What Is Artificial Intelligence? Is it the suggestive ability of your smart home device, the personal assistance of Apple’s Siri, or the revolutionary self-driving vehicles by Tesla? The answer is all of the above.
The rapid development of such technology means society is integrating more and more with machine learning and the outcome is something we can’t help but be excited for. Artificial Intelligence is when a machine is able to mimic cognitive functions, considered to be those of a human brain, to observe and absorb its environment and learn how to take appropriate actions from assessing situations, also known as ‘Machine Learning’. However, with such complex technology come many issues of ethics and the social aspect of AI. This then poses the question, what does the future of AI look like?
AI is everywhere; we come into contact with some form of it on a daily basis. From our phones and cars to customer support and video games, however, this is just the start of what is possible. The anticipation of AI in the future is predicted throughout scenarios created in films, TV and media. When robots take over the world in ‘I-Robot’ or creating life-like androids of lost loved ones in Charlie Brooker’s ‘Black Mirror’. Is this the future of AI or just the perfect premise for a Sci-Fi narrative?
Are people right to be frightened of the future of AI? Perhaps fright and interest are not far away from one another. (Gemma Wilson, 2016) Over 70% of the US fears robots and AI surpassing human capabilities. (Olivia Solon, 2017) Nonetheless, people were afraid of the capabilities of the Internet at first and now we are more afraid of living without it.
So far in the early stages of AI, there have been many positive contributions to our society and the progress made in modern day technology. However, as with almost everything there are positives and negatives.
The most common advantage of AI is the increasing use of computers for mundane tasks that are considered boring for humans to have to do. This frees up time for people to focus on more important or challenging tasks to increase productivity. Some people may also argue that this is creating a lazy society, all of whom are losing basic common sense and skills.
Another point of view is the advantage of reducing ‘human error’ when using AI. Tasks can be done quickly, decisions can be made faster and if programmed properly machines will not make mistakes that humans will. This is something that can potentially create a more efficient workforce and decrease the amount of error in many jobs. One downfall of this observation is AI is replacing humans and people are losing jobs to robots. This has already been seen in assembly line jobs for several years and is becoming more of an issue for many lower-level jobs. With the rise of driverless cars, smart security systems and robots, we have the potential to start replacing chauffeurs, bodyguards and customer service jobs.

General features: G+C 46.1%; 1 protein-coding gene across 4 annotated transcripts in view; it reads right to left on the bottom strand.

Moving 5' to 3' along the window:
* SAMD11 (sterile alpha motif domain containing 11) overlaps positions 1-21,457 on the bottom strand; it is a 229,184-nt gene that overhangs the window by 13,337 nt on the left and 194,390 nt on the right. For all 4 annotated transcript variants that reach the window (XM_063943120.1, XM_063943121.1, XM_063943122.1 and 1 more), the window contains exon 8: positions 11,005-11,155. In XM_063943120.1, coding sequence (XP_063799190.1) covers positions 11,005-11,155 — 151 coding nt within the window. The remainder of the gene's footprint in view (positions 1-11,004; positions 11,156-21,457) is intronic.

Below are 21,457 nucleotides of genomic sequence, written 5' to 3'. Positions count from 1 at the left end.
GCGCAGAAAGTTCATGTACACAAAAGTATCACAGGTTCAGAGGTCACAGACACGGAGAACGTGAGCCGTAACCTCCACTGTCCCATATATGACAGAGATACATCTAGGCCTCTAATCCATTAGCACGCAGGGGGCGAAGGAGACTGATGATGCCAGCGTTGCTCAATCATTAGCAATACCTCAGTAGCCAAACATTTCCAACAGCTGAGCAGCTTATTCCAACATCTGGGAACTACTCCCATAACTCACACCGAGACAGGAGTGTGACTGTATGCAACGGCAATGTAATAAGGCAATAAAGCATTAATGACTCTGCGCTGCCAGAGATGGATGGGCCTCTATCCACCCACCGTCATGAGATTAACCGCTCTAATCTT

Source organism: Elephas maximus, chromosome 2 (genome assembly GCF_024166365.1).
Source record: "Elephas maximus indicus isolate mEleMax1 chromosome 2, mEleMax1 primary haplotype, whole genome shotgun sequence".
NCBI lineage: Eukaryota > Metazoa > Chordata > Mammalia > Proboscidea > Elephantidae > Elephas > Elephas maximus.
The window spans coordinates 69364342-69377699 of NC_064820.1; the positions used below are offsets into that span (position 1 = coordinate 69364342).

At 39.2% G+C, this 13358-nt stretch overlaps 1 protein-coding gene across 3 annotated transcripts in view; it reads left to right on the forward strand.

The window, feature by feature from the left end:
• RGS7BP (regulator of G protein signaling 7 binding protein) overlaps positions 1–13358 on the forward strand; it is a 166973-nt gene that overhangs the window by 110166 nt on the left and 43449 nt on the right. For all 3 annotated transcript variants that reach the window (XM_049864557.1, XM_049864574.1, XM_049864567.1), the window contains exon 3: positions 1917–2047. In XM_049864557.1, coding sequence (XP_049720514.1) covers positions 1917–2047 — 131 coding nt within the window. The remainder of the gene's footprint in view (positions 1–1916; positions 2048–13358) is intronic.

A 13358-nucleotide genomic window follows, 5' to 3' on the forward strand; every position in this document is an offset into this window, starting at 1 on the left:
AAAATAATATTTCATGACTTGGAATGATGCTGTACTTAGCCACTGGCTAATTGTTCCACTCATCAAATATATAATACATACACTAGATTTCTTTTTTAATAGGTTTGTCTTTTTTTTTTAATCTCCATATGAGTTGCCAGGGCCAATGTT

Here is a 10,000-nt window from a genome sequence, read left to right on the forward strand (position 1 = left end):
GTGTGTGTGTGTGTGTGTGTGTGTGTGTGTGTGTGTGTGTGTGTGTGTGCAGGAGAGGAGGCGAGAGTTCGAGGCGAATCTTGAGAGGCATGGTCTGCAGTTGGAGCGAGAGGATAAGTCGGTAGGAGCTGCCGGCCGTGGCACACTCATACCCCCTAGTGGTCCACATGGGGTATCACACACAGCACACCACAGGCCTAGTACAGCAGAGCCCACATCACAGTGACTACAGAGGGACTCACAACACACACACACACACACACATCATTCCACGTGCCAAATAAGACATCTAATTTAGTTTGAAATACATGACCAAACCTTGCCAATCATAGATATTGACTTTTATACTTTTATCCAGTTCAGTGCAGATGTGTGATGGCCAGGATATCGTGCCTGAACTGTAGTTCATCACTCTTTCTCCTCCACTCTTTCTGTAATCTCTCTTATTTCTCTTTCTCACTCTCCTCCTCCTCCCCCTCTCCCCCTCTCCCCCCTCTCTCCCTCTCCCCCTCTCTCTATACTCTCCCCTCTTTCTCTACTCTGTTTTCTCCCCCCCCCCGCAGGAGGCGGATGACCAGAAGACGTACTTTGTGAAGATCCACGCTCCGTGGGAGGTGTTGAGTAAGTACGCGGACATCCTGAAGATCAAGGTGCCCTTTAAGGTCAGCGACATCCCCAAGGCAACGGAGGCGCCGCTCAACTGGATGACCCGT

One positive aspect that comes from AI replacing humans is allowing robots to perform more risky tasks that are considered too dangerous to put humans through. This allows us to benefit from the data and knowledge received from these experiences without having to worry about the safety of our employees. An example of this is if we left a human on Mars for the last 6 years to explore the planet by themselves. Instead, we sent the Mars rover into space to travel around Mars and learn about the landscape for us, whilst making decisions about what direction to take and creating its own pathways.
AI plays a huge part in the future of design and it is becoming more and more common for innovative products to include some form of intelligent system that can communicate with the user in a sophisticated manner. Whether or not we embrace technology in the future is dependent on the success of designer’s current products and uses of AI. I believe the only way people will accept AI in the future is if it was unknowingly integrated it into everyday life; just as society can no longer live without using Google ads, suggestions or dynamic pricing when purchasing Online. Do we still call this AI or is it that ‘as soon as it works, no one calls it AI anymore’? (John McCarthy, 2011) Not only does this increase the pressures of improving this technology to ensure people can trust it, but the race for designers to find the biggest breakthrough in AI is getting more daunting.
The next step for AI and product design is for designers to allow the current consumerist lifestyle to see AI technologies as a natural progression of leading products. With the increasing capabilities of AI and huge companies like Google, Amazon and Tesla at the forefront of this revolution, people will naturally adopt AI as a necessity. Therefore, the role of design in the future of AI is crucial as we can determine the relationship between human intelligence and Artificial Intelligence.
To find out how much AI will impact our future we must first understand how much it has impacted our present and it has definitely had a positive influence on our current cultural climate. This does, however, have the potential for negative consequences, with jobs being lost, machines replacing human contact and hindering social skills. One day we could look back and think what if? What if we didn’t take that risk that was fundamental to the destruction of the human race, as we know it? I believe this can be prevented. We should be proactive with creating laws and regulations for the use of AI, instead of reactive because ‘if we are reactive in AI regulations it’s too late’. (Elon Musk, 2017) The truth is, who knows what the future of AI will look like, but all I know is it will be groundbreaking and I for one am excited to meet the first humanoid – even if it takes my job.
Article by Kiran Sagar
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